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Banned Music Banned

Banned music is freely available in Iran.
Rasul Abbasi, the director-general for transportation and traffic coordination of Iran's municipalities, has told the Borna news agency that taxi drivers are not allowed to play banned music in their taxis.

Abbasi said that if they did so, they would be dealt with according to the law, which could lead to the cancellation of their taxi permit and confiscation of their cars.

The Iranian official added that the law in this regard has not been implemented for the past few years. He called on the managers of organizations supervising taxis in Iran to oversee the performance of their drivers.

RFE/RL's Radio Farda broadcaster Elahe Ravanshad asked Moshtaq, a taxi driver in Tehran, what he thinks about Abbasi's comments.

"It is one of the most important human rights for one to be able to choose what he listens to and no one has the authority to determine that. What would one want to listen to in his free time, for instance, whether banned or not. Who is the one to actually decide what should be banned and what should not? On what basis is this determined?"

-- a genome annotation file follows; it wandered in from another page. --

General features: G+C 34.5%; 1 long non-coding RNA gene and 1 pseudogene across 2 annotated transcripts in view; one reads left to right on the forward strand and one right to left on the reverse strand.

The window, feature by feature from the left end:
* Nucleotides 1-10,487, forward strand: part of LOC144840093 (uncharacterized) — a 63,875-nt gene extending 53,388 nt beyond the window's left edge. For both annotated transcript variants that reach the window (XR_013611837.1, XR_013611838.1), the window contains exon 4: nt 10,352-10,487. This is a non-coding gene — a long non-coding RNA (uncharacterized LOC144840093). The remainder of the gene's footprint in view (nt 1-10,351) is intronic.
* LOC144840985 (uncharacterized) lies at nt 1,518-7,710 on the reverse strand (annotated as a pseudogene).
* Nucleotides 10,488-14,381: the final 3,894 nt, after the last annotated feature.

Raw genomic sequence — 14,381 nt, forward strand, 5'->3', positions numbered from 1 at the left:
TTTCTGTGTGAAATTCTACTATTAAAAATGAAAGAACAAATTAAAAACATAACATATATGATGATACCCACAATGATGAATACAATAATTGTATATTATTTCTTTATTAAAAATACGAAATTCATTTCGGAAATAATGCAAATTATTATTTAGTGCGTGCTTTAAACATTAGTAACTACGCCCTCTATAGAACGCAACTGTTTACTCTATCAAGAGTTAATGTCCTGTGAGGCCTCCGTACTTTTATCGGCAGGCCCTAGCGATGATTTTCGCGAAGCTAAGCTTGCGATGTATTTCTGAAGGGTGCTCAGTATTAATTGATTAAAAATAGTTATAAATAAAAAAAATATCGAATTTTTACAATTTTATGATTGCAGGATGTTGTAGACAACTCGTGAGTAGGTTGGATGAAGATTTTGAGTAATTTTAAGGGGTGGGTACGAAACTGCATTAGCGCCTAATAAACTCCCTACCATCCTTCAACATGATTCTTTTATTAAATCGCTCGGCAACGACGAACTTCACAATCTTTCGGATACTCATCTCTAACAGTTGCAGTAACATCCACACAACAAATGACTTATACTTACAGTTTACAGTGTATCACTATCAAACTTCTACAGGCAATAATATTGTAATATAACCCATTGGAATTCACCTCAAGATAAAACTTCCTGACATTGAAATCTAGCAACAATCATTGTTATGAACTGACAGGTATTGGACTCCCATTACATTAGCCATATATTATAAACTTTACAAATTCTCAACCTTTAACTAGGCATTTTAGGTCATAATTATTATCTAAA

Moshtaq also said that he doesn't believe officials can force taxi drivers not to play banned music in their cars.

"Obviously, it will not be effective. Such a law exists for drivers who are employed by government agencies, they're not allowed to play banned music in their cars. But they do. When a driver wants to listen to his favorite music, he would do anything. A flash drive is most convenient for them as it doesn't take more space than a key; they would connect it to the stereo in their car anytime they want and listen to their favorite music."

Most forms of Western music and Iranian pop music are banned in Iran. Yet many Iranians listen to banned music and CDs of banned music, from rock to hip hop and Los Angeles-produced Iranian pop music, are widely available on the black market.

-- Golnaz Esfandiari

About This Blog

Persian Letters is a blog that offers a window into Iranian politics and society. Written primarily by Golnaz Esfandiari, Persian Letters brings you under-reported stories, insight and analysis, as well as guest Iranian bloggers -- from clerics, anarchists, feminists, Basij members, to bus drivers.


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